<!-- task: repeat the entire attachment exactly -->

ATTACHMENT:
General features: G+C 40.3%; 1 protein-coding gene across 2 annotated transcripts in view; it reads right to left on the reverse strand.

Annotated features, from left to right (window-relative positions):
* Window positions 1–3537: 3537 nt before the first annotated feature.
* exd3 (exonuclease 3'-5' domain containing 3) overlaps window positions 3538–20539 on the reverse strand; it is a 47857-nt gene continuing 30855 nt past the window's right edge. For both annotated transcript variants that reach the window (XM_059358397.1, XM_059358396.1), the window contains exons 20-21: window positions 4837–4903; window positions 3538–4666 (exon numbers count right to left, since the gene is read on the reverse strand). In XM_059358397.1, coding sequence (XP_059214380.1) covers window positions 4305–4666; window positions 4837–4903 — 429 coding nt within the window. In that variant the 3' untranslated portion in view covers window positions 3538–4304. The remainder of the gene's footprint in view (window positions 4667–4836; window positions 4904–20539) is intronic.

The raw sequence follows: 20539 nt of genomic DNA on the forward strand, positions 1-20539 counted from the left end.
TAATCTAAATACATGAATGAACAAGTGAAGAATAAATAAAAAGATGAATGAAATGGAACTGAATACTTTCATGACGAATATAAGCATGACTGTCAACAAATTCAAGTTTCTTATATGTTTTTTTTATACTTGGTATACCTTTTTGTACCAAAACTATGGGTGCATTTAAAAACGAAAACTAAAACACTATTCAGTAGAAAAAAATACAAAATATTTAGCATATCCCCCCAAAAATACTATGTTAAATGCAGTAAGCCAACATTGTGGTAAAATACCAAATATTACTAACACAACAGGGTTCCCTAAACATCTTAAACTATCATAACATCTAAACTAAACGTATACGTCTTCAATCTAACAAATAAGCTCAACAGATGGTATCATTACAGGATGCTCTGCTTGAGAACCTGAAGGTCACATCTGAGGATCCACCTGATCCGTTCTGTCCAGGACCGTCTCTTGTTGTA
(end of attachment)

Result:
General features: G+C 40.3%; 1 protein-coding gene across 2 annotated transcripts in view; it reads right to left on the reverse strand.

Annotated features, from left to right (window-relative positions):
* Window positions 1–3537: 3537 nt before the first annotated feature.
* exd3 (exonuclease 3'-5' domain containing 3) overlaps window positions 3538–20539 on the reverse strand; it is a 47857-nt gene continuing 30855 nt past the window's right edge. For both annotated transcript variants that reach the window (XM_059358397.1, XM_059358396.1), the window contains exons 20-21: window positions 4837–4903; window positions 3538–4666 (exon numbers count right to left, since the gene is read on the reverse strand). In XM_059358397.1, coding sequence (XP_059214380.1) covers window positions 4305–4666; window positions 4837–4903 — 429 coding nt within the window. In that variant the 3' untranslated portion in view covers window positions 3538–4304. The remainder of the gene's footprint in view (window positions 4667–4836; window positions 4904–20539) is intronic.

The raw sequence follows: 20539 nt of genomic DNA on the forward strand, positions 1-20539 counted from the left end.
TAATCTAAATACATGAATGAACAAGTGAAGAATAAATAAAAAGATGAATGAAATGGAACTGAATACTTTCATGACGAATATAAGCATGACTGTCAACAAATTCAAGTTTCTTATATGTTTTTTTTATACTTGGTATACCTTTTTGTACCAAAACTATGGGTGCATTTAAAAACGAAAACTAAAACACTATTCAGTAGAAAAAAATACAAAATATTTAGCATATCCCCCCAAAAATACTATGTTAAATGCAGTAAGCCAACATTGTGGTAAAATACCAAATATTACTAACACAACAGGGTTCCCTAAACATCTTAAACTATCATAACATCTAAACTAAACGTATACGTCTTCAATCTAACAAATAAGCTCAACAGATGGTATCATTACAGGATGCTCTGCTTGAGAACCTGAAGGTCACATCTGAGGATCCACCTGATCCGTTCTGTCCAGGACCGTCTCTTGTTGTA